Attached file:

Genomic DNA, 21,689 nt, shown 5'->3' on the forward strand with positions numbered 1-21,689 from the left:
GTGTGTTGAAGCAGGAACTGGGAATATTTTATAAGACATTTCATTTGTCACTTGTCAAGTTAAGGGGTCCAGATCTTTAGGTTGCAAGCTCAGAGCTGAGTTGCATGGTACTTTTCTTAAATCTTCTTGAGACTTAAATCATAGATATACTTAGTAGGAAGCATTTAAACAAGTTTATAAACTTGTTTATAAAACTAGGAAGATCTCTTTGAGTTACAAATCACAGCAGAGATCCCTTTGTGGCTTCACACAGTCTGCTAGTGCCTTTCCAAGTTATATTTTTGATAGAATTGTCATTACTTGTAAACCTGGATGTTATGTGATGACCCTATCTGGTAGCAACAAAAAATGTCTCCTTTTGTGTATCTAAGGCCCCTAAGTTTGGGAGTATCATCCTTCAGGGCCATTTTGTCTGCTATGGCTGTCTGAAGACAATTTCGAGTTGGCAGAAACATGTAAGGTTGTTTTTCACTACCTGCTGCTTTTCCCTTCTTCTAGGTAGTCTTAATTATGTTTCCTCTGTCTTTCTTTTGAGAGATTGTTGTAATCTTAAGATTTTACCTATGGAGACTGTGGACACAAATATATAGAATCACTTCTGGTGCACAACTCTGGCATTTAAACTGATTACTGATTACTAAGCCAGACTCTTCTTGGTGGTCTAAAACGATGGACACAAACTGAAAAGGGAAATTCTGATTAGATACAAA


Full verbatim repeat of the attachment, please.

Genomic DNA, 21,689 nt, shown 5'->3' on the forward strand with positions numbered 1-21,689 from the left:
GTGTGTTGAAGCAGGAACTGGGAATATTTTATAAGACATTTCATTTGTCACTTGTCAAGTTAAGGGGTCCAGATCTTTAGGTTGCAAGCTCAGAGCTGAGTTGCATGGTACTTTTCTTAAATCTTCTTGAGACTTAAATCATAGATATACTTAGTAGGAAGCATTTAAACAAGTTTATAAACTTGTTTATAAAACTAGGAAGATCTCTTTGAGTTACAAATCACAGCAGAGATCCCTTTGTGGCTTCACACAGTCTGCTAGTGCCTTTCCAAGTTATATTTTTGATAGAATTGTCATTACTTGTAAACCTGGATGTTATGTGATGACCCTATCTGGTAGCAACAAAAAATGTCTCCTTTTGTGTATCTAAGGCCCCTAAGTTTGGGAGTATCATCCTTCAGGGCCATTTTGTCTGCTATGGCTGTCTGAAGACAATTTCGAGTTGGCAGAAACATGTAAGGTTGTTTTTCACTACCTGCTGCTTTTCCCTTCTTCTAGGTAGTCTTAATTATGTTTCCTCTGTCTTTCTTTTGAGAGATTGTTGTAATCTTAAGATTTTACCTATGGAGACTGTGGACACAAATATATAGAATCACTTCTGGTGCACAACTCTGGCATTTAAACTGATTACTGATTACTAAGCCAGACTCTTCTTGGTGGTCTAAAACGATGGACACAAACTGAAAAGGGAAATTCTGATTAGATACAAA